Archive for August, 2010

The wet stuff…

Posted: August 30, 2010 in medical
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Part of the “Ruff Stuff” challenge was a race down a river, complete with rapids and rocks..

sliding above the trees

Posted: August 26, 2010 in medical

Our first day in Swaziland was a fun day. It was used for the contestants to get to know their respective partners from the Sporting world, and for us to enjoy ourselves. On the way to the hotel, we stopped at the Malolotja National Park for a Tree Top Canopy tour. the tour took just over 3 1/2 hrs, sliding onto 11 platforms, longest being 120 m and highest just under 100m. What an awesome experience.

here we goooooo!!!!!!!!!!!!!!


This is of the contestants ahead of us, on a narrow platform 70 m above the ground

I was fortunate to do the medical cover at this years Sports Illustrated “Ruff Stuff” Challenge held at Sun International’s Swazi Sun in Swaziland the last 3 days. The challenge is an annual event hosted by the magazine Sports Illustrated, sponsored by Toyota for the last 11 years. Approximately 3000 entries, eventually widdled down to 4 finalists are teamed up with 4 Sports Stars and are given many grueling tasks and challenges to eventually come out with a winner.

The prize, a Toyota Fortuna!

what a great few days I had. I have had this much fun in a long time. I will over, the next few blogs, show all we did and the fun involved. I will however not name the contestants nor mention who won as I believe that the magazine’s duty.

So for now, here’s a taste…

Me with Former Protea Cricket Captain Shaun Pollock and Former Springbok Rugby captain Corne Krige. Really great guys, I thoroughly enjoyed chatting with them.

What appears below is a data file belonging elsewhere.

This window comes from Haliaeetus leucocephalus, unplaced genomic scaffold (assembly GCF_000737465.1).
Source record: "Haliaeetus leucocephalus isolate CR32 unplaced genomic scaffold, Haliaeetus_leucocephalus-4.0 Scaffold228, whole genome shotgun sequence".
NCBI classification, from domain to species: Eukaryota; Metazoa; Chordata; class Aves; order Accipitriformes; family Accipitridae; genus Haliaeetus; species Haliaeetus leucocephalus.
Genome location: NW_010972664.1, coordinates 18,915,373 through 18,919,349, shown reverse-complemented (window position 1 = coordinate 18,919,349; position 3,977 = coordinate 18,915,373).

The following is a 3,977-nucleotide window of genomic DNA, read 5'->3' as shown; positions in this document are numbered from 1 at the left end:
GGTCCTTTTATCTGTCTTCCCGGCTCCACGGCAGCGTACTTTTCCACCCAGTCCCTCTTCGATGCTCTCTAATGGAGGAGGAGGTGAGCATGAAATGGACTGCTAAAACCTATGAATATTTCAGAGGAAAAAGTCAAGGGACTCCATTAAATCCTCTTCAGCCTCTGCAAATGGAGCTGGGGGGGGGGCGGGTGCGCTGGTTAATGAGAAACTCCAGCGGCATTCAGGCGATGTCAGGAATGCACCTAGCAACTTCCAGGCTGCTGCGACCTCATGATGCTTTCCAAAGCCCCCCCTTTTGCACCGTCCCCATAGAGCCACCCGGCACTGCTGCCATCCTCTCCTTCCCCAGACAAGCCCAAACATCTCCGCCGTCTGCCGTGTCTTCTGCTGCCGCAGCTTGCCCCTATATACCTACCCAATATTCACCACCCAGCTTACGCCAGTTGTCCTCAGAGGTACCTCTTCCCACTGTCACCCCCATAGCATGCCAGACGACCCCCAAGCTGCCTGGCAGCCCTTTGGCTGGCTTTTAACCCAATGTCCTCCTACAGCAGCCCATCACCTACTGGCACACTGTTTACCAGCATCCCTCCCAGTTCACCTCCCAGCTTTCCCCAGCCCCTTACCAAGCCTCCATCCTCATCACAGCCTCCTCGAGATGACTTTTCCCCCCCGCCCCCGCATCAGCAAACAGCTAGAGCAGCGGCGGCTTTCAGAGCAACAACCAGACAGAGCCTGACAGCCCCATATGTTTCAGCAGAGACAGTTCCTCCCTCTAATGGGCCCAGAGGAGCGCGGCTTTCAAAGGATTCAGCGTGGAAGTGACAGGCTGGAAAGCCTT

The contestants with Sports stars Shaun Bartlett and Mark Williams (Former Bafana Bafana stars) and “Polly” and Corne

there were 4 Fortuna’s, which each pairing drove in and completed certain challenges and off-road travelling in.

The host was Mark Bayly, from Survivor

Currently in South Africa we have a public services strike, specifically effecting the healthcare industry. Now, we have strikes all the time here. They are never happy with the increases, working conditions and whatever else they feel they need to moan about. What amazes me is that while we in the private sector continuously get a basic living increase, the public sector feels that their, normally up to 4 % more than us, increase is never enough and that they deserve to get more.

Now, I honestly believe that the healthcare industry is a very honorable profession. Hell, I’m in it so i do understand. Its not a job, its a calling, a vocation and a profession. But this strike has gone beyond professional. This strike has now become everything that we fight against on a daily bases.

Its become violent!

The police and the national defence force has had to be deployed to the hospitals, just to protect patients. The strikers are violently refusing entry to sick and injured people, that are just trying to find help and, more importantly, use their God-given right to have access to healthcare.

Many of my colleagues are helping out at the hospitals, transferring sick and dying children to Private hospitals, at the governments expense, just so that they can get help. Yesterday, sick people outside the one government hospital in Johannesburg, were stripped naked by the strikers and beaten, at another, they were shooting at ambulances trying to deliver the injured…

I was flying on the Emergency Helicopter yesterday. We had to fly to Vereeniging, South of Johannesburg, to pick up a young man that had his hand amputated through a violent act. From there, we had to fly him to Pretoria, a good 150 km just to get him to a surgeon at a government hospital that was striking, but was allowing critical patients in.

I know this is a rant , which i don’t normally do on  my blog, but i just had to get this off my chest. These supposed healthcare workers are an embarrassment to our profession, and should be gotten rid of, and genuine, caring nurses and Doctors should be employed in their place.


Posted: August 7, 2010 in Masonic, Poem
Tags: , ,